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Digital Diplomacy: what goes around comes around PDF Print E-mail
Written by David Brunnen   
Monday, 11 November 2013 09:52

Groupe Intellex logoAt a time when governments and global businesses are ruffled (if not alarmed) by an endless stream of embarrassing revelations this may seem an odd time to suggest that it’s been a good week for Digital Diplomacy.

In our digitalised economies it may now be far easier for stuff to be uncovered almost as fast as it can be covered up – exposure lag times decreasing as fast as info-forensics are improving.  That adds urgency to a seismic shift in the roles of diplomats and their ‘trade and investment’ partners – the latter being the primary post-colonial rationale for global networks of Foreign Office outposts.

More than just an umbrella term for friendly cultural overtures (e.g. ‘Scotland Leads the way in Digital Diplomacy’) the theme has become entrenched as a key part of any diplomatic mission or ministerial overseas visit.  Regardless of ideological differences we can always agree to share digital expertise, for this is a global market and who can resist planting our talent in foreign fields?

Britain may be a very long way from ruling the digital waves but old ambitions still drive the quest for success abroad and many folk get much patriotic thrill from these 21st century conquests.  We marvel that public transport in New York uses a ticketing system from the UK, that San Francisco is adopting the same 3D mapping that lies behind the mobile apps for Boris’s Bikes, or that a small firm from Northern Ireland supplied the voter registration software for Norway’s recent General Election.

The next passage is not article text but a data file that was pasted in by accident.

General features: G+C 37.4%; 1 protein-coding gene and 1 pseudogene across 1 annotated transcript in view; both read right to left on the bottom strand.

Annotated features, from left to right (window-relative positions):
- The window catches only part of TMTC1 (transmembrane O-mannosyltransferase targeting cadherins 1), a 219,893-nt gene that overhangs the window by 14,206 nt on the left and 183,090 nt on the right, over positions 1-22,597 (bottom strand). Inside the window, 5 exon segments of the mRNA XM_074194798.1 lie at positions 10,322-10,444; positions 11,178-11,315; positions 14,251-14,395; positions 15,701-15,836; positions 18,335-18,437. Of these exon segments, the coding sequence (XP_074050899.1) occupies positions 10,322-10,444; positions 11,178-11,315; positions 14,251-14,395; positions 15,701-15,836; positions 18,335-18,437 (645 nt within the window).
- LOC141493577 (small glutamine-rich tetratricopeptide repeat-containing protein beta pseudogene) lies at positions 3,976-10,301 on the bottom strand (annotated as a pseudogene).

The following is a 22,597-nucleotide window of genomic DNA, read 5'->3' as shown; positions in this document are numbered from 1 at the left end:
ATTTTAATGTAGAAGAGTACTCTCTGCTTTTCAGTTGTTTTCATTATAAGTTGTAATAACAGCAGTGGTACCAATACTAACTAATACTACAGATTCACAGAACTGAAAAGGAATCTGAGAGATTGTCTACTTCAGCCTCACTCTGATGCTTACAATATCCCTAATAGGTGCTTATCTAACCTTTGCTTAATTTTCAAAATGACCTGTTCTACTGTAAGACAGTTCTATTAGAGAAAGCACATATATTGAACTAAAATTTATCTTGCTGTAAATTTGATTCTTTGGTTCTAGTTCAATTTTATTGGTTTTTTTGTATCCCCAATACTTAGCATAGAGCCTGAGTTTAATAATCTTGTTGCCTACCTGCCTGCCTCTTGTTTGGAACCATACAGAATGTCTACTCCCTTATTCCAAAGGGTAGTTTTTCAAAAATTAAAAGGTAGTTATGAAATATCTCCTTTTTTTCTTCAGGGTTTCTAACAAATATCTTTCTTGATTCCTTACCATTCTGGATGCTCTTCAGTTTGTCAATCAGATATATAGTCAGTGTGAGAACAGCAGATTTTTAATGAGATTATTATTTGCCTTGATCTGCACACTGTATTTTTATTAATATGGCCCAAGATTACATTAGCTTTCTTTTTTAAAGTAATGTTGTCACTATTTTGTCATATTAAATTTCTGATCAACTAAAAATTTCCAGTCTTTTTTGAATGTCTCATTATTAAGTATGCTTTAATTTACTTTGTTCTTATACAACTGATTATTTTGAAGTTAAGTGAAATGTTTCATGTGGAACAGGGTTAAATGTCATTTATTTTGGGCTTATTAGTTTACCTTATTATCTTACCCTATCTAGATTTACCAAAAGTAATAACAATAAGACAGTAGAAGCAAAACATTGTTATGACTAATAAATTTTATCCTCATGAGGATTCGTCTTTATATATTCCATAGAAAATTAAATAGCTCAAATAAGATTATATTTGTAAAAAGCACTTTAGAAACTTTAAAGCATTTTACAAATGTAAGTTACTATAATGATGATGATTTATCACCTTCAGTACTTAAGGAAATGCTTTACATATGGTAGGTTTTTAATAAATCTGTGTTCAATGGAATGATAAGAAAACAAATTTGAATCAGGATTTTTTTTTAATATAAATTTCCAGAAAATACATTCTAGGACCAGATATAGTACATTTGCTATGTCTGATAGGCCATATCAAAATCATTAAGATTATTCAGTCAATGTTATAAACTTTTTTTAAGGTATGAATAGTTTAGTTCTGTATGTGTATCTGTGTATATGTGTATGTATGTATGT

In this past week it was no surprise that Cabinet Office minister Francis Maude was signing a memorandum between the UK’s Government Data Service and the Republic of Korea to extend collaboration on digital government.  Nor was it any great surprise that the Guardian’s Media Network and UKTI teamed up to subsidise small businesses to attend events in new York and Singapore.

The edgy moves of the UK, France and Germany towards stabilising their less-public information sharing agreements with those of the USA are what most folks will assume to be the battle-front for digital diplomacy but, in the export revenue race, the UK’s education and research sectors are increasingly looking overseas whilst markets at home are constrained.

In recruiting senior civil servants the classis job spec asks for evidence of candidates’ ability ‘to cope with ambiguity’.  There is no hiding place for ambiguity in the openess of the digital economy.  The old notion of Competitive Advantage has given way to Collaborative Advantage.   A very senior EU Commissioner, meeting two young entrepreneurs, observed that one seemed to be giving away his trade secrets to the other.  ‘Madam’, the young man retorted, ‘you are so old fashioned’.

As business mentors (and now Digital Diplomats) are fond of saying ‘What goes around, comes around’.

Last Updated on Monday, 11 November 2013 10:29
 

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